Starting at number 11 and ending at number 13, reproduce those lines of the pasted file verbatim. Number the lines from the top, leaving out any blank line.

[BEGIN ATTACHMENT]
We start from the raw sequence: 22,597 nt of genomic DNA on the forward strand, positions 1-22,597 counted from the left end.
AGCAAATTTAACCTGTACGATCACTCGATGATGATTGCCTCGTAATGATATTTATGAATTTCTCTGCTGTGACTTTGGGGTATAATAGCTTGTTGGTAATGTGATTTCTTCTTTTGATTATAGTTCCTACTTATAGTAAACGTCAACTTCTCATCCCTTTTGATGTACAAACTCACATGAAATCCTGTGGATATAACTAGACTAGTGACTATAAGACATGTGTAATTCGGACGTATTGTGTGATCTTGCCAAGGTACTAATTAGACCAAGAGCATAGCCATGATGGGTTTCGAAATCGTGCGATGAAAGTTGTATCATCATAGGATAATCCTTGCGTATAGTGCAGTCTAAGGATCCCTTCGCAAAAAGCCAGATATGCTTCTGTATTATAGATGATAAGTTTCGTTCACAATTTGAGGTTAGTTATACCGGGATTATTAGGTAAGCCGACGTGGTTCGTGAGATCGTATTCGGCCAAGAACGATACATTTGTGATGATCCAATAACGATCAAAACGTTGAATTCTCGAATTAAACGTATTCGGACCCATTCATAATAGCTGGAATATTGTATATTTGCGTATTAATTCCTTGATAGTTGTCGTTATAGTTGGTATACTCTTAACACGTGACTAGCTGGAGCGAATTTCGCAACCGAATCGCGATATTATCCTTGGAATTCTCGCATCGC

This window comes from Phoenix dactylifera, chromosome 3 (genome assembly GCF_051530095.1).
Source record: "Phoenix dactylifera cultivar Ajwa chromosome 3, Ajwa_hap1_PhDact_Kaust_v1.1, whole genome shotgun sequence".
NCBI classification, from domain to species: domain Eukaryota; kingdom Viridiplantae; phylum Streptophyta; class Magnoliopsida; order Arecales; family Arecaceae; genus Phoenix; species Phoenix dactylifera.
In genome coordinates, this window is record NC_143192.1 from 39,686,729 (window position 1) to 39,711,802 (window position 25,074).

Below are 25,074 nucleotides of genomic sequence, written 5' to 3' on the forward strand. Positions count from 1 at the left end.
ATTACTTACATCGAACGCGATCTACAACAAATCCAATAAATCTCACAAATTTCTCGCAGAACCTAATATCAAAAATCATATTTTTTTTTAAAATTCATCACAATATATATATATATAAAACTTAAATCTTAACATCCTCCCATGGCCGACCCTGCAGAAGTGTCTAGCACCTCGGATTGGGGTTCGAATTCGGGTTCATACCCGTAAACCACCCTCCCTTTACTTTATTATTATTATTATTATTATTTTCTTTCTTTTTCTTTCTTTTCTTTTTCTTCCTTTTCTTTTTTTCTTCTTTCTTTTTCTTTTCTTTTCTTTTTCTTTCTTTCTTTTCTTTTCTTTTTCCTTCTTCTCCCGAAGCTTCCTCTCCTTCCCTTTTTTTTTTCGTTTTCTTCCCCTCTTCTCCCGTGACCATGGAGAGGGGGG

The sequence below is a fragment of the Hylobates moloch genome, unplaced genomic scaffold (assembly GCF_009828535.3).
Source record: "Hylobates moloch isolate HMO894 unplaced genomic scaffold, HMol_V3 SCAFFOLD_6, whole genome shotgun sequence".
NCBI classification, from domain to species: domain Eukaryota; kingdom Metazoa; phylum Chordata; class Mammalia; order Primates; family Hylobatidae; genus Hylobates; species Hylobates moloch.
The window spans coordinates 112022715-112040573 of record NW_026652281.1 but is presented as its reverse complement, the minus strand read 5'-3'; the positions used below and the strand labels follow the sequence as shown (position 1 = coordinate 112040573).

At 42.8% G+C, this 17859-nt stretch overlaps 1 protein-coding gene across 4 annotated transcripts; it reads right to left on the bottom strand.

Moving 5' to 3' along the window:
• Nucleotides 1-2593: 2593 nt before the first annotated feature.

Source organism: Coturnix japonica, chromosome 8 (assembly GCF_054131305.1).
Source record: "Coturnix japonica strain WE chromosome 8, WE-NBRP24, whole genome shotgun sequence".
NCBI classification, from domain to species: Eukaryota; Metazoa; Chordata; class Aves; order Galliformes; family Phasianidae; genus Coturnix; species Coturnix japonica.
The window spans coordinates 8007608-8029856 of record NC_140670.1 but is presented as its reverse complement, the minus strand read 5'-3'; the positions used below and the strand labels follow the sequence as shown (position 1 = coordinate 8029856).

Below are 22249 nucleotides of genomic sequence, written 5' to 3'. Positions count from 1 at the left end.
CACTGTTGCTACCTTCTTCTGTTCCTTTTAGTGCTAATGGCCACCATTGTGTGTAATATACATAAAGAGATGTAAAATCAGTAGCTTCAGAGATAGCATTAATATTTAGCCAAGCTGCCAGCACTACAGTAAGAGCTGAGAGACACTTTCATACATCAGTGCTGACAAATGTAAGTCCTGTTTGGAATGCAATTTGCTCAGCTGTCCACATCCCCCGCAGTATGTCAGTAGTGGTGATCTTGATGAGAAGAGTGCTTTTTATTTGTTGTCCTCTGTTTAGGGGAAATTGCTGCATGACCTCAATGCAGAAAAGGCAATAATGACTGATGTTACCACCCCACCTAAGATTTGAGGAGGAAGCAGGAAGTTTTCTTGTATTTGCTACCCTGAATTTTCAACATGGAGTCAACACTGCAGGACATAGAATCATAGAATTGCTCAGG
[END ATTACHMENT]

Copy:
NCBI classification, from domain to species: domain Eukaryota; kingdom Metazoa; phylum Chordata; class Mammalia; order Primates; family Hylobatidae; genus Hylobates; species Hylobates moloch.
The window spans coordinates 112022715-112040573 of record NW_026652281.1 but is presented as its reverse complement, the minus strand read 5'-3'; the positions used below and the strand labels follow the sequence as shown (position 1 = coordinate 112040573).

At 42.8% G+C, this 17859-nt stretch overlaps 1 protein-coding gene across 4 annotated transcripts; it reads right to left on the bottom strand.